David Henry Nobody Jr. Covers Himself with Trash in Bizarre Selfies

by CaroPosted on

David Henry Nobody Jr. has been called the “bad boy” of Interventionist performance art, a visual artist who has earned a celebrity following for his works in diverse mediums, including installations and works with fabric and fashion. Since starting his career in the 1990s, David has inserted himself into social communities to produce his work, creating a bridge between art and life. The Brooklyn, New York based artist has recently taken his work to the social community of Instagram, a series of bizarre visual-collage selfies titled “Resemblagè”.

“Resemblagè (resemble + collage) is a term I invented to describe a performance created by the collage of material objects and my body, most often my head, into a striking interplay/mimicry between the self and the object-iconography. The resulting absurd mash-up is an internalized expression of my response to our totally weird society as mediated spectacle vis-a-vis the internet and more specifically, social media,” he explained to Hi-Fructose via email. “I am literally subverting the representation of every cliché, trope and stereotype that I see on Instagram and distorting my figure to assimilate or conform to what I observe.”

The Resemblagè series combines elements of performance art, photography and what David calls “social sculpture”, its own category in the context of social media. A self-described “dumpster diver”, each picture features David wearing images of himself, magazine ads, and even food like peanut butter, hot dogs, and pizza slices, taking elements of consumerism and inhabiting it in ways that recall American photographer Cindy Sherman’s conceptual portraits. Other images portray David colored with body paint, prompted by the colors and feel of the images that he is appropriating. But although his images are hash-tagged as “#LivingSculpture” or “#PerformanceArt”, they are not necessarily definitions of the work but rather search terms to find his work.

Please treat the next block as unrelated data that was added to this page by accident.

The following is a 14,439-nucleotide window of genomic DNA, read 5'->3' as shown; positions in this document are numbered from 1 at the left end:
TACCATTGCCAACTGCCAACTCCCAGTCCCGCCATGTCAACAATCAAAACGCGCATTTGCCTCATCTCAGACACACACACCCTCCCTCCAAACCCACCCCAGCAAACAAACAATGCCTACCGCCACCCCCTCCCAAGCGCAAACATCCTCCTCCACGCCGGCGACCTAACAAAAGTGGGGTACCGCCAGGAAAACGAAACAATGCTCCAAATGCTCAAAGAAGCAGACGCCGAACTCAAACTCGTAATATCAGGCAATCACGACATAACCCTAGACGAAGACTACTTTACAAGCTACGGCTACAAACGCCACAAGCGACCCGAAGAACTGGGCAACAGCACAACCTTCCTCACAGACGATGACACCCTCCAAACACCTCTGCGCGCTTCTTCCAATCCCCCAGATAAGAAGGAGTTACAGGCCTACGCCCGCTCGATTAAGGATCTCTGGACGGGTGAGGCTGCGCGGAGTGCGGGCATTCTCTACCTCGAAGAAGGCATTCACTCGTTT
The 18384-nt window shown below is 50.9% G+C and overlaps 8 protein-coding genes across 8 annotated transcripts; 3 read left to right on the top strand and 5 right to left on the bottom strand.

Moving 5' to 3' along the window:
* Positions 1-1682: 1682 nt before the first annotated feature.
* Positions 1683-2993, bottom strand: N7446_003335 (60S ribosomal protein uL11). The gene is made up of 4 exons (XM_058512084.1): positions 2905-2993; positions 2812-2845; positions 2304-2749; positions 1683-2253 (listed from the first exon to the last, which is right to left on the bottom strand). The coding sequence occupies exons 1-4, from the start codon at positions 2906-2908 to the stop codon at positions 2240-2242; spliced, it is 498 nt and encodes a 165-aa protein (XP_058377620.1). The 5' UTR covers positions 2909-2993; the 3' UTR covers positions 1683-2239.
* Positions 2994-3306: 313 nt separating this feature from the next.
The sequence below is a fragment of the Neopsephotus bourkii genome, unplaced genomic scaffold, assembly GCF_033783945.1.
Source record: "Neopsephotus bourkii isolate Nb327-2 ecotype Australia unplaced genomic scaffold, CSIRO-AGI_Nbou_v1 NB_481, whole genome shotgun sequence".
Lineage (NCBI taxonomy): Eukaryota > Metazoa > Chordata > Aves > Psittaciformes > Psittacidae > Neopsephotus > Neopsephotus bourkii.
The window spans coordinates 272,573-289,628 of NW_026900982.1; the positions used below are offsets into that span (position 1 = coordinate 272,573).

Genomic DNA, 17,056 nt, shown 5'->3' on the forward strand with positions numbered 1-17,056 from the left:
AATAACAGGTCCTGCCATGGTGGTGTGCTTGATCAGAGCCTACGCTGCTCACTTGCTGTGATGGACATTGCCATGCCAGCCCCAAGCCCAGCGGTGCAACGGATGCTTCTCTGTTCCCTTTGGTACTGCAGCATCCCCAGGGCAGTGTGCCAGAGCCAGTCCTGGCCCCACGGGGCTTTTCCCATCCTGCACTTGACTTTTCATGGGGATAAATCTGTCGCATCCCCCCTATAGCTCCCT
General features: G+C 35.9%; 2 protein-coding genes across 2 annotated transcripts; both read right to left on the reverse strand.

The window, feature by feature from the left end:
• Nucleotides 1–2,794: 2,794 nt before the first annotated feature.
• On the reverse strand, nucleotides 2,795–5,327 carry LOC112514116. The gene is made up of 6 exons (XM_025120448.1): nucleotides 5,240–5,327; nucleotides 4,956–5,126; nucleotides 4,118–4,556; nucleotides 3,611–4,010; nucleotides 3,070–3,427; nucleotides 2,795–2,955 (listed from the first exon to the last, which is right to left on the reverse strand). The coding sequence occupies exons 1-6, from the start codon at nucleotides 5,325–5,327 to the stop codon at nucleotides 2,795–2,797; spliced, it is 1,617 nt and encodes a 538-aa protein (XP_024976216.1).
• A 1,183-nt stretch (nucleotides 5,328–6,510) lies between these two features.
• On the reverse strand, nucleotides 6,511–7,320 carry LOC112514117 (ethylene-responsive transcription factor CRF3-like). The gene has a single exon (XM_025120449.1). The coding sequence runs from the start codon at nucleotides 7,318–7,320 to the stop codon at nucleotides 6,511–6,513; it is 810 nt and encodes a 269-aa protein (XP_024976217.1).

“I am wearing images from advertising as a dark and humorous mask, because that is what they are. I use food on myself because I am food (for thought). I am consumed as food in a capitalist consumerist society. The use of food is a hyperbolic expression of what we are a part of, in life, in the West,” he notes. “I spend time in the supermarket looking at different foods and thinking about how I can use them and what my memories and personal associations are with the food item.” It may appear as though he is just dousing himself in trash, but every collage is a project of trial and error that takes David anywhere from 30 minutes to 8 hours to perfect, depending on the piece.

“I portray myself in many ways because it feeds my creativity and the imagination of my audience. I wish to challenge self-representation. I have been using myself in my work for the last 25 years in many different ways. This is my first body of work that is totally immersed in the Internet. The idea of the self as a construct that has been a long-term thread in my work is now available to anyone that has internet access. Anyone can fabricate an online persona. I am searching and working with this zeitgeist in mind.”

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